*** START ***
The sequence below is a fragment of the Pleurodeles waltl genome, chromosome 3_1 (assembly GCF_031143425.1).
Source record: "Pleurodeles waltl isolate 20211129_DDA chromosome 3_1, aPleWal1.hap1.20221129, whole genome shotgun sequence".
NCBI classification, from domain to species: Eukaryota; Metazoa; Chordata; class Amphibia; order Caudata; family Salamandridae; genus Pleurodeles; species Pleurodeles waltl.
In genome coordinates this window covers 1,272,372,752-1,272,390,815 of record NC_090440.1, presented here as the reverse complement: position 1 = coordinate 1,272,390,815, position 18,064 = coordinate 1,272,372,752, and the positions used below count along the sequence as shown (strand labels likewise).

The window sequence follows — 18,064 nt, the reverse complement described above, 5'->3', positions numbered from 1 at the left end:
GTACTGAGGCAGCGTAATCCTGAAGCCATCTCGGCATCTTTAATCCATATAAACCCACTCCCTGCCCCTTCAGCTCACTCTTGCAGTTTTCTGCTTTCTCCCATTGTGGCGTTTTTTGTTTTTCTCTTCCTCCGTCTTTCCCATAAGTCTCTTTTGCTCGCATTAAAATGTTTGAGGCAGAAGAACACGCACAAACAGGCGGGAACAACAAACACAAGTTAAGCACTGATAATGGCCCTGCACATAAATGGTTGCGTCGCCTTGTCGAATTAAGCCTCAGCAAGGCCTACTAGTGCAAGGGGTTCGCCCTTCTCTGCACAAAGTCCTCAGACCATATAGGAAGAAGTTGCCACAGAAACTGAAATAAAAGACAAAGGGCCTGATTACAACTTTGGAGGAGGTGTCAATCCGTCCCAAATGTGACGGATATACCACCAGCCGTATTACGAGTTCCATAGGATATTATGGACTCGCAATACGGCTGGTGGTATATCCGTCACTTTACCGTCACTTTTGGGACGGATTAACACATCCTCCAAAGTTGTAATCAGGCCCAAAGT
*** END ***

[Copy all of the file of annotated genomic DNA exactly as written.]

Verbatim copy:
The sequence below is a fragment of the Pleurodeles waltl genome, chromosome 3_1 (assembly GCF_031143425.1).
Source record: "Pleurodeles waltl isolate 20211129_DDA chromosome 3_1, aPleWal1.hap1.20221129, whole genome shotgun sequence".
NCBI classification, from domain to species: Eukaryota; Metazoa; Chordata; class Amphibia; order Caudata; family Salamandridae; genus Pleurodeles; species Pleurodeles waltl.
In genome coordinates this window covers 1,272,372,752-1,272,390,815 of record NC_090440.1, presented here as the reverse complement: position 1 = coordinate 1,272,390,815, position 18,064 = coordinate 1,272,372,752, and the positions used below count along the sequence as shown (strand labels likewise).

The window sequence follows — 18,064 nt, the reverse complement described above, 5'->3', positions numbered from 1 at the left end:
GTACTGAGGCAGCGTAATCCTGAAGCCATCTCGGCATCTTTAATCCATATAAACCCACTCCCTGCCCCTTCAGCTCACTCTTGCAGTTTTCTGCTTTCTCCCATTGTGGCGTTTTTTGTTTTTCTCTTCCTCCGTCTTTCCCATAAGTCTCTTTTGCTCGCATTAAAATGTTTGAGGCAGAAGAACACGCACAAACAGGCGGGAACAACAAACACAAGTTAAGCACTGATAATGGCCCTGCACATAAATGGTTGCGTCGCCTTGTCGAATTAAGCCTCAGCAAGGCCTACTAGTGCAAGGGGTTCGCCCTTCTCTGCACAAAGTCCTCAGACCATATAGGAAGAAGTTGCCACAGAAACTGAAATAAAAGACAAAGGGCCTGATTACAACTTTGGAGGAGGTGTCAATCCGTCCCAAATGTGACGGATATACCACCAGCCGTATTACGAGTTCCATAGGATATTATGGACTCGCAATACGGCTGGTGGTATATCCGTCACTTTACCGTCACTTTTGGGACGGATTAACACATCCTCCAAAGTTGTAATCAGGCCCAAAGT